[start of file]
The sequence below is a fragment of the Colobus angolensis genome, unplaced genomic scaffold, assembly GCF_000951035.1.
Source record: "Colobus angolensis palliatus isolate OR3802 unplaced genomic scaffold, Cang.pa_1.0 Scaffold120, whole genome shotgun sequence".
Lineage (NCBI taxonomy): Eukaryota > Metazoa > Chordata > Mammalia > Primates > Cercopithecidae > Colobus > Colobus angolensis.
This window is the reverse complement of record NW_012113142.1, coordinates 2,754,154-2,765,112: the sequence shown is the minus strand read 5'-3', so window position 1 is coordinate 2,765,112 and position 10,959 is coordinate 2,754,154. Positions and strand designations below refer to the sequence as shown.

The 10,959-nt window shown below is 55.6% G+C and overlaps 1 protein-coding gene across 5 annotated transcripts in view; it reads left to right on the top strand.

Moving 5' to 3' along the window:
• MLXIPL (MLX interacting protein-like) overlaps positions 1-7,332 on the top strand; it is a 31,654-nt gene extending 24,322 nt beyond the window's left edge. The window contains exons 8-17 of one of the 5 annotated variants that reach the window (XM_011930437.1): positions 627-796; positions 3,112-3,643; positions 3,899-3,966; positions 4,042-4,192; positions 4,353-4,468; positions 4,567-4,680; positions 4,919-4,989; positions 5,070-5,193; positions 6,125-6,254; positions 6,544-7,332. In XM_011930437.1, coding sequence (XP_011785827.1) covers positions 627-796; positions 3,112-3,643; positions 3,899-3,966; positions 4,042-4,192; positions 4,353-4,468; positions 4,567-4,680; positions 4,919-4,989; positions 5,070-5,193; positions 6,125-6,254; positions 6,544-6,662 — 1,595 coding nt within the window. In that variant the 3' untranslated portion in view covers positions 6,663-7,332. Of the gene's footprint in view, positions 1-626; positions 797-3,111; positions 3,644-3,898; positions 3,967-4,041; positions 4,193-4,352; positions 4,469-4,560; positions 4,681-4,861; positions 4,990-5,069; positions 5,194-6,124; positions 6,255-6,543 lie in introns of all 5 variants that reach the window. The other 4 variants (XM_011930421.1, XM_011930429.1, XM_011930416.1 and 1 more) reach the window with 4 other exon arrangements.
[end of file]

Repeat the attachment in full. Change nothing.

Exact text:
The sequence below is a fragment of the Colobus angolensis genome, unplaced genomic scaffold, assembly GCF_000951035.1.
Source record: "Colobus angolensis palliatus isolate OR3802 unplaced genomic scaffold, Cang.pa_1.0 Scaffold120, whole genome shotgun sequence".
Lineage (NCBI taxonomy): Eukaryota > Metazoa > Chordata > Mammalia > Primates > Cercopithecidae > Colobus > Colobus angolensis.
This window is the reverse complement of record NW_012113142.1, coordinates 2,754,154-2,765,112: the sequence shown is the minus strand read 5'-3', so window position 1 is coordinate 2,765,112 and position 10,959 is coordinate 2,754,154. Positions and strand designations below refer to the sequence as shown.

The 10,959-nt window shown below is 55.6% G+C and overlaps 1 protein-coding gene across 5 annotated transcripts in view; it reads left to right on the top strand.

Moving 5' to 3' along the window:
• MLXIPL (MLX interacting protein-like) overlaps positions 1-7,332 on the top strand; it is a 31,654-nt gene extending 24,322 nt beyond the window's left edge. The window contains exons 8-17 of one of the 5 annotated variants that reach the window (XM_011930437.1): positions 627-796; positions 3,112-3,643; positions 3,899-3,966; positions 4,042-4,192; positions 4,353-4,468; positions 4,567-4,680; positions 4,919-4,989; positions 5,070-5,193; positions 6,125-6,254; positions 6,544-7,332. In XM_011930437.1, coding sequence (XP_011785827.1) covers positions 627-796; positions 3,112-3,643; positions 3,899-3,966; positions 4,042-4,192; positions 4,353-4,468; positions 4,567-4,680; positions 4,919-4,989; positions 5,070-5,193; positions 6,125-6,254; positions 6,544-6,662 — 1,595 coding nt within the window. In that variant the 3' untranslated portion in view covers positions 6,663-7,332. Of the gene's footprint in view, positions 1-626; positions 797-3,111; positions 3,644-3,898; positions 3,967-4,041; positions 4,193-4,352; positions 4,469-4,560; positions 4,681-4,861; positions 4,990-5,069; positions 5,194-6,124; positions 6,255-6,543 lie in introns of all 5 variants that reach the window. The other 4 variants (XM_011930421.1, XM_011930429.1, XM_011930416.1 and 1 more) reach the window with 4 other exon arrangements.